IVG represents a long-overdue shift in attitudes toward same-sex parents.

IVG Represents a Long-Overdue Shift in Attitudes Toward Same-Sex Parents

IVG Represents a Long-Overdue Shift in Attitudes Toward Same-Sex Parents

The XX Factor
What Women Really Think
Dec. 28 2015 3:08 PM

IVG Represents a Long-Overdue Shift in Attitudes Toward Same-Sex Parents

shutterstock_160113932
A lesbian couple using IVG could combine one naturally produced egg with sperm created in vitro from her partner’s stem cell.

MariyaL/Shutterstock

In the not-so-distant future, same-sex couples may be able to have children that are biologically related to both of them. A recent article in the Journal of Law and the Biosciences outlines a new process known as in vitro gametogenesis, or IVG, through which scientists use stem cells—taken from embryos or adults—to create gametes, the technical name for eggs and sperm, regardless of gender. Scientists have already had partial success with IVG on mice, and were able to create offspring that came from a mixture of one gamete created through this new process and one created naturally.

A lesbian couple using IVG could combine one naturally produced egg with sperm created in vitro from her partner’s stem cell to create an embryo that would then be implanted in one of the their uteruses. A gay couple would go through the same process, with the egg rather than the sperm coming from the stem cell, but they would need to find a surrogate to carry the baby to term. IVG might also make it possible for embryos to be produced from multiple parents, in which genetic material from more than two people comes together to create the embryo, as well as from a single parent. In that case—probably the most perplexing from a bioethical perspective—a stem cell from an individual would be used to create whichever gamete they don’t produce naturally.

Advertisement

While IVG is remarkable as a scientific breakthrough, it also represents the fast-moving, and long overdue, cultural shift that has taken place in attitudes towards same-sex parents. It wasn’t so long ago that same-sex parents couldn’t adopt one another’s biological children. Now scientists are working to help them make biological children together.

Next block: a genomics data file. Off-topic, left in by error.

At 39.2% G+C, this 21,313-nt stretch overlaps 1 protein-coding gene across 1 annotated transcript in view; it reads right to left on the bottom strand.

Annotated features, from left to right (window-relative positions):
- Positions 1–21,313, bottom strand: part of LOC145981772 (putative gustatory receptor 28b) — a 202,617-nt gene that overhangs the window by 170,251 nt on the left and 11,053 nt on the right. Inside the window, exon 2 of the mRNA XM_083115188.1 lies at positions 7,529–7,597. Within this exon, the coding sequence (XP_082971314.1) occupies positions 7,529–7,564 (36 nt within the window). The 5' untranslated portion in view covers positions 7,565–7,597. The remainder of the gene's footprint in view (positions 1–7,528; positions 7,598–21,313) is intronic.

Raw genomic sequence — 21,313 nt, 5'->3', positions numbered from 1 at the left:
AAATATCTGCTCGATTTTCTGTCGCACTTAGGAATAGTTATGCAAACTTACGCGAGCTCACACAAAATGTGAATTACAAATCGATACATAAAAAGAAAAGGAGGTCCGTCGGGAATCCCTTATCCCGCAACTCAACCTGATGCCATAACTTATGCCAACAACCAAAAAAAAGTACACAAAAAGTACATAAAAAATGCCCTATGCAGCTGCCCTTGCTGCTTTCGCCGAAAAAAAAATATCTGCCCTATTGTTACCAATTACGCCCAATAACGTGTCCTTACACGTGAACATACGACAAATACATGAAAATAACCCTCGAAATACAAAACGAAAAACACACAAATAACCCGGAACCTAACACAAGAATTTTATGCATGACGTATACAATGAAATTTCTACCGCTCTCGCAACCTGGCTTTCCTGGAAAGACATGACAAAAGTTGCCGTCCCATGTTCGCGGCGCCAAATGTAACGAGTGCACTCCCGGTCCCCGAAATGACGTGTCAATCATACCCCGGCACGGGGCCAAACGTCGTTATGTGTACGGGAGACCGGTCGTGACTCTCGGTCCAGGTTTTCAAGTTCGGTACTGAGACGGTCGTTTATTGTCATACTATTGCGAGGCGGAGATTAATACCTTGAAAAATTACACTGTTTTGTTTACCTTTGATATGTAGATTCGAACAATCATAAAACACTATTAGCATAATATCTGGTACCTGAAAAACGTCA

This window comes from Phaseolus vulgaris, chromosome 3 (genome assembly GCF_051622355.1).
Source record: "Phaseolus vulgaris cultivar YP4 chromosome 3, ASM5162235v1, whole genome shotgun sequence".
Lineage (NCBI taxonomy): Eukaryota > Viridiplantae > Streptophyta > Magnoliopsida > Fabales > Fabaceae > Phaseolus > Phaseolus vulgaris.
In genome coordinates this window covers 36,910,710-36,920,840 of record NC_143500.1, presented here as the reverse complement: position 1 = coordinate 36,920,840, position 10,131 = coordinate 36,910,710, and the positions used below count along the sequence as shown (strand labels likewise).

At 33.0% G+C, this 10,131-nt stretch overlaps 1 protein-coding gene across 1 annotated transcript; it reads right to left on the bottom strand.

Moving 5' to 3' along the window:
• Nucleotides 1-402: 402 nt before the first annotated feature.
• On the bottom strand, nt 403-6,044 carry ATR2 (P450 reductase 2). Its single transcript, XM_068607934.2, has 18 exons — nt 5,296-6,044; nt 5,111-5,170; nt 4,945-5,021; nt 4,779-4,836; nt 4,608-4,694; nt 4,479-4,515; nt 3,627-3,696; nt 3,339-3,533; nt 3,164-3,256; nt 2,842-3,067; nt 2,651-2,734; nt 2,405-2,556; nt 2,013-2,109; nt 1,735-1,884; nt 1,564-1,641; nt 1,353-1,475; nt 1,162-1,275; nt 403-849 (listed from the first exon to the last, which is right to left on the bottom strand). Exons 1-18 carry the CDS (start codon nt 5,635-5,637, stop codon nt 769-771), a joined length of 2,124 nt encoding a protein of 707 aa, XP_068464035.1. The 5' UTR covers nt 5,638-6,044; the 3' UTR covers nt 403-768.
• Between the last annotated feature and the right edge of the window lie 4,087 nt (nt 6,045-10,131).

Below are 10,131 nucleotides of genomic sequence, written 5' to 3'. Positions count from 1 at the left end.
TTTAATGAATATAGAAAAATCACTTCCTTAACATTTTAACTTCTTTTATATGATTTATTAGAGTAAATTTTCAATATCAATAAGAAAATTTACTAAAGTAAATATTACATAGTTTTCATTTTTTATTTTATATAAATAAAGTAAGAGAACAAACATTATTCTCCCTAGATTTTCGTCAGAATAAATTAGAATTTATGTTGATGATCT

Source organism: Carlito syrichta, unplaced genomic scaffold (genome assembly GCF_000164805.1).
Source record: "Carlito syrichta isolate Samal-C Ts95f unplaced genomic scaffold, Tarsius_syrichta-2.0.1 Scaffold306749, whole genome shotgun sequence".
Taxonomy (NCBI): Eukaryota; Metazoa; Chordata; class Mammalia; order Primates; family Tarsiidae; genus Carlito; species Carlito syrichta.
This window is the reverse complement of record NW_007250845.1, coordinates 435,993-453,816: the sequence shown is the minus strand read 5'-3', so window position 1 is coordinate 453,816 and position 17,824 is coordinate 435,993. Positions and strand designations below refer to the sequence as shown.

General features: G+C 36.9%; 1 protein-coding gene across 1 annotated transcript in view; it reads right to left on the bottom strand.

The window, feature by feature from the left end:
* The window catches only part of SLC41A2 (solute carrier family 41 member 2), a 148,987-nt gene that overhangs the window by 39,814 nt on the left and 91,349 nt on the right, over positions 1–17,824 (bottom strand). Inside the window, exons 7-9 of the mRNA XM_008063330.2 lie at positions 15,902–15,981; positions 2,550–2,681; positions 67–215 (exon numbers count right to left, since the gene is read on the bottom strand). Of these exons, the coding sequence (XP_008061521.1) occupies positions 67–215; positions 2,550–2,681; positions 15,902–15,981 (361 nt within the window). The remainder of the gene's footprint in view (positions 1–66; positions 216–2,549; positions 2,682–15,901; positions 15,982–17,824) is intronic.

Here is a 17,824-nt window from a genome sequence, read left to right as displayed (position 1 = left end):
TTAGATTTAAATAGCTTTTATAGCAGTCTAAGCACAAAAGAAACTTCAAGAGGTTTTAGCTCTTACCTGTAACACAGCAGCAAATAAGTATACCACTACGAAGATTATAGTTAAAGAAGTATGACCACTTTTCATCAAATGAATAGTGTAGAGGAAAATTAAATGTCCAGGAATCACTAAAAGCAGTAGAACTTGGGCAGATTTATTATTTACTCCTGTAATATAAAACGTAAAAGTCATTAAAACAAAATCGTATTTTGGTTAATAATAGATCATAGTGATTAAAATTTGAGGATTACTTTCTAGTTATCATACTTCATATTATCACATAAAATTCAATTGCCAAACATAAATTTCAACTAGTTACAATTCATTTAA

Not until 1997 did the first state, New Jersey, allow gay couples to adopt jointly, something that remains illegal only in Mississippi. It wasn’t until 2011 that the U.S. State Department updated the passport application to accommodate those with same-sex parents. And only after the Supreme Court’s 2015 ruling making same-sex marriage a right did many states begin to allow non-biological same-sex parents to adopt the children they were raising as their own.

Even with all this progress, obstacles remain for same-sex parents. Today, if same-sex parents decide to have children together but not get married, only 15 states and DC allow for second-parent (as opposed to stepparent) adoptions. Even when the parents are married, the path to dual-parent status remains tricky. In many states, a married same-sex spouse is not automatically considered the parent at birth, which is why most advocacy organizations still encourage adoption. Also, in only ten states can gay men easily and legally hire a gestational surrogate; in five states, including New York, it remains illegal.

It’s been 37 years since the first baby was born via in vitro fertilization, and while we are still wrestling with some of the ethical and legal issues surrounding the process, by and large it’s no longer considered controversial. Indeed, today IVF is being used by more couples than ever. Should IVG become a reality for humans, it’s not so hard to imagine that it will pass through the same trajectory: from something that makes us uneasy to a widely accepted path to parenthood for couples who couldn’t otherwise conceive.